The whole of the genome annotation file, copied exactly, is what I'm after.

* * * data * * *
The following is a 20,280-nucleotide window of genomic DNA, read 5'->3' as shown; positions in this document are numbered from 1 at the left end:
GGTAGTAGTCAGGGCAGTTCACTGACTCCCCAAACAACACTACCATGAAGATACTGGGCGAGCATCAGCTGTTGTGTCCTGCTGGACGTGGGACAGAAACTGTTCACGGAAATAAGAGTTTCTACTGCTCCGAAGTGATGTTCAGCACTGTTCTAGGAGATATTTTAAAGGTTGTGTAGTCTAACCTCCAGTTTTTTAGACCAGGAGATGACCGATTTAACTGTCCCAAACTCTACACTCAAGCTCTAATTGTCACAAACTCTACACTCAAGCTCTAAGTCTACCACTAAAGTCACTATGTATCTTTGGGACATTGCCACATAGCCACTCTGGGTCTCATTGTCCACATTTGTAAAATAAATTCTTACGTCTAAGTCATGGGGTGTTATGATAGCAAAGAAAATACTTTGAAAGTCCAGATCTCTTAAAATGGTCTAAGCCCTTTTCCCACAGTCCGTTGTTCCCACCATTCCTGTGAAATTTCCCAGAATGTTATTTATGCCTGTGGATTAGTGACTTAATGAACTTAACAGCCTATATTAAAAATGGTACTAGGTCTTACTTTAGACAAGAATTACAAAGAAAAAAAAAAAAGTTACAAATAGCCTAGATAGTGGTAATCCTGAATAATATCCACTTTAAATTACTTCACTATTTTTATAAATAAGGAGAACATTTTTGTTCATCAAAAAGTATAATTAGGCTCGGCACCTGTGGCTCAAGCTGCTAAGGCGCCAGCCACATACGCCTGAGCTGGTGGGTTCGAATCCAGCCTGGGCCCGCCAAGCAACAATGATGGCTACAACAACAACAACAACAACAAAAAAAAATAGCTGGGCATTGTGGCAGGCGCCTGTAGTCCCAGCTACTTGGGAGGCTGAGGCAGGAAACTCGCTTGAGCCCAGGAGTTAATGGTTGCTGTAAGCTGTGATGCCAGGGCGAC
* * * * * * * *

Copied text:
The following is a 20,280-nucleotide window of genomic DNA, read 5'->3' as shown; positions in this document are numbered from 1 at the left end:
GGTAGTAGTCAGGGCAGTTCACTGACTCCCCAAACAACACTACCATGAAGATACTGGGCGAGCATCAGCTGTTGTGTCCTGCTGGACGTGGGACAGAAACTGTTCACGGAAATAAGAGTTTCTACTGCTCCGAAGTGATGTTCAGCACTGTTCTAGGAGATATTTTAAAGGTTGTGTAGTCTAACCTCCAGTTTTTTAGACCAGGAGATGACCGATTTAACTGTCCCAAACTCTACACTCAAGCTCTAATTGTCACAAACTCTACACTCAAGCTCTAAGTCTACCACTAAAGTCACTATGTATCTTTGGGACATTGCCACATAGCCACTCTGGGTCTCATTGTCCACATTTGTAAAATAAATTCTTACGTCTAAGTCATGGGGTGTTATGATAGCAAAGAAAATACTTTGAAAGTCCAGATCTCTTAAAATGGTCTAAGCCCTTTTCCCACAGTCCGTTGTTCCCACCATTCCTGTGAAATTTCCCAGAATGTTATTTATGCCTGTGGATTAGTGACTTAATGAACTTAACAGCCTATATTAAAAATGGTACTAGGTCTTACTTTAGACAAGAATTACAAAGAAAAAAAAAAAAGTTACAAATAGCCTAGATAGTGGTAATCCTGAATAATATCCACTTTAAATTACTTCACTATTTTTATAAATAAGGAGAACATTTTTGTTCATCAAAAAGTATAATTAGGCTCGGCACCTGTGGCTCAAGCTGCTAAGGCGCCAGCCACATACGCCTGAGCTGGTGGGTTCGAATCCAGCCTGGGCCCGCCAAGCAACAATGATGGCTACAACAACAACAACAACAACAAAAAAAAATAGCTGGGCATTGTGGCAGGCGCCTGTAGTCCCAGCTACTTGGGAGGCTGAGGCAGGAAACTCGCTTGAGCCCAGGAGTTAATGGTTGCTGTAAGCTGTGATGCCAGGGCGAC